But with interest growing in sophomores who aren’t even officially McIntire students yet, the McIntire School has had to employ new tactics to prepare second-year students for information sessions and potential off-campus recruiting. A number of the Wall Street banks have requested to be present on campus this spring for information sessions geared towards sophomores, confirms Tom Fitch, McIntire’s associate dean of career services and employer relations. “They’re coming in the hopes of building their brand and highlighting and identifying the top candidates for early fall recruiting,” Fitch says. “Everyone wants to be first in line.”
‘THIS IS NEW TERRITORY. WE KIND OF LAUGH ABOUT IT BUT IT IS THE REALITY’
Fitch decided this year to move the school’s Career in Finance Conference, which usually takes place in the fall for McIntire students who are juniors, to this spring. Some of the banks are co-sponsoring the conference, and all of the university’s second-year students will be invited to come to the conference and hear from bank executives about different finance career paths and how to be competitive in the interview process for internships.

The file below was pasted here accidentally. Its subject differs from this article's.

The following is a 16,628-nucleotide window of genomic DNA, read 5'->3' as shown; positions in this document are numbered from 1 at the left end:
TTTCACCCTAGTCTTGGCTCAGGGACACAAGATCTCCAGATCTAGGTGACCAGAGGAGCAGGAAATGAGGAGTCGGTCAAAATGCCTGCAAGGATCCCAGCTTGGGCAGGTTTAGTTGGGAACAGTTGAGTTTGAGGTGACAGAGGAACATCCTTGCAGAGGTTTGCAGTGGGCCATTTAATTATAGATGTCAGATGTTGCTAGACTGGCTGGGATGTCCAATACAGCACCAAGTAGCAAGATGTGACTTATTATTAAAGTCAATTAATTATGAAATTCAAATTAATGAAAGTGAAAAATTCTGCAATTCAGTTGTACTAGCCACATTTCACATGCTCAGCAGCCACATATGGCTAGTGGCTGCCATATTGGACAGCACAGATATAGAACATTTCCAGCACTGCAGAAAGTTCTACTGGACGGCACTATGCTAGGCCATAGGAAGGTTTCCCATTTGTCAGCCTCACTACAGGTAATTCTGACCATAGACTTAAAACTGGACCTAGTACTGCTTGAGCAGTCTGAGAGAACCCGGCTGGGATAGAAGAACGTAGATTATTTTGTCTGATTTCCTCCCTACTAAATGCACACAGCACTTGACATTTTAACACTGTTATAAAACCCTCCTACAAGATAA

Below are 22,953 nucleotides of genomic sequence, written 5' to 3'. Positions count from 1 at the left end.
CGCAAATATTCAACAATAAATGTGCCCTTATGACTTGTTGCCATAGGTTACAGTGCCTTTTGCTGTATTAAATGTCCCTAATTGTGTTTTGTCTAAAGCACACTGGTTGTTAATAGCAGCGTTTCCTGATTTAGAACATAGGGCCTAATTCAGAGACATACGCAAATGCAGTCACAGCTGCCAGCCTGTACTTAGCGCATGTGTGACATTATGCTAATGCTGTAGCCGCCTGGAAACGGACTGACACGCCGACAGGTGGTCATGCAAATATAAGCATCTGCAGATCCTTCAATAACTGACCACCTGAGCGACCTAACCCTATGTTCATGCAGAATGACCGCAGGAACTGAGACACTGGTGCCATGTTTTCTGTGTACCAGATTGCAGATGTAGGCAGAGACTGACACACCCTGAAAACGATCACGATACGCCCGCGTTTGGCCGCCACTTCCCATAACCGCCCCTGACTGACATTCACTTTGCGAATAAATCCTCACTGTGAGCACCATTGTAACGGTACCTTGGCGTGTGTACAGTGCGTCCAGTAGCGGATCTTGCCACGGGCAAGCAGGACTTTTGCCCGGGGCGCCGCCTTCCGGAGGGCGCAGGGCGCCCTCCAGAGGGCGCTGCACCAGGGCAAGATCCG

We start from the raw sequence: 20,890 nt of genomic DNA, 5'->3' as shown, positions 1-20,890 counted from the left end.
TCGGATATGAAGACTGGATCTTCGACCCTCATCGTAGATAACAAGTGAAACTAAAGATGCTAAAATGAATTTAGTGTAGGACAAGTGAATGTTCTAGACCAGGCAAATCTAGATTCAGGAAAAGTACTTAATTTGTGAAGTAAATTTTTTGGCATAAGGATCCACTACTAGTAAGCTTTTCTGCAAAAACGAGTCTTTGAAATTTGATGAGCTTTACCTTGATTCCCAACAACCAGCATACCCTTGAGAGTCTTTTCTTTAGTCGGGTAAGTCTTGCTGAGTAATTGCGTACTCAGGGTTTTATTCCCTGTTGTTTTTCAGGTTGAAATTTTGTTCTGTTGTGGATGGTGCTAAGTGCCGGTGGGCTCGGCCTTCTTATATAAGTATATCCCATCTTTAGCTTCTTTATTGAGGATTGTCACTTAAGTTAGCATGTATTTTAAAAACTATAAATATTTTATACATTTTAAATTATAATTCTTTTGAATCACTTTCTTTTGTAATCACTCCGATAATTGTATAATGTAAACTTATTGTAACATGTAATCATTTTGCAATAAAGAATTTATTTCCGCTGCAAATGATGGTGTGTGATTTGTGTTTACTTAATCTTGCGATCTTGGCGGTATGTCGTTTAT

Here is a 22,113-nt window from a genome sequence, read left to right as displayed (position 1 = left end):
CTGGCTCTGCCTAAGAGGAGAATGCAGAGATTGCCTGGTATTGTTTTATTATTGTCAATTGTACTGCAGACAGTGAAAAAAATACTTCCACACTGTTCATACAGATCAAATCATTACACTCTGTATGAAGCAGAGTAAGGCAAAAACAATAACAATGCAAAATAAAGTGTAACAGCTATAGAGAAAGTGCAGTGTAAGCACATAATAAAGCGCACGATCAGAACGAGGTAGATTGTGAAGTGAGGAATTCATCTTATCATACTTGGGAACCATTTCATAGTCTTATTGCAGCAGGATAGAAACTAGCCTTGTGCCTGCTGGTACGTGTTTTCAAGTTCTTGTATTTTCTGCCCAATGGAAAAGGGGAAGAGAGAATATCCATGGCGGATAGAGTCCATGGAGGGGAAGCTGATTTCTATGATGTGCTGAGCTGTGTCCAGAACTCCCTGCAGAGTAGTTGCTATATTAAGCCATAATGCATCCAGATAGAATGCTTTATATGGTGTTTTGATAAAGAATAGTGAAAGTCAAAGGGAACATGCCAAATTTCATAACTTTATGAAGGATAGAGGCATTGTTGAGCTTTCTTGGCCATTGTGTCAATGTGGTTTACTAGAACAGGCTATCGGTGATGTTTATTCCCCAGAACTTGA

One tactic that banks are using to find talent is deploying recent hires to help them identify promising sophomores, Fitch says. For example, they may ask a newly hired analyst to reach out directly to peers within student clubs. Fitch says he is trying to encourage banks to be sensitive to the level of understanding of second-year students versus third-year students.
“This is new territory. We kind of laugh about it, but it is the reality and we’re shifting accordingly. I think at some point it’s a responsibility that we all really have to revisit this,” Fitch says. “It will be helpful for us in career services to get a better understanding of the success this is creating within the banks. Are the students good hires, are they adding values, are there any regrets on those hires and what are the retention rates?”
IN SEARCH OF THE BETTER, FASTER & STRONGER CANDIDATES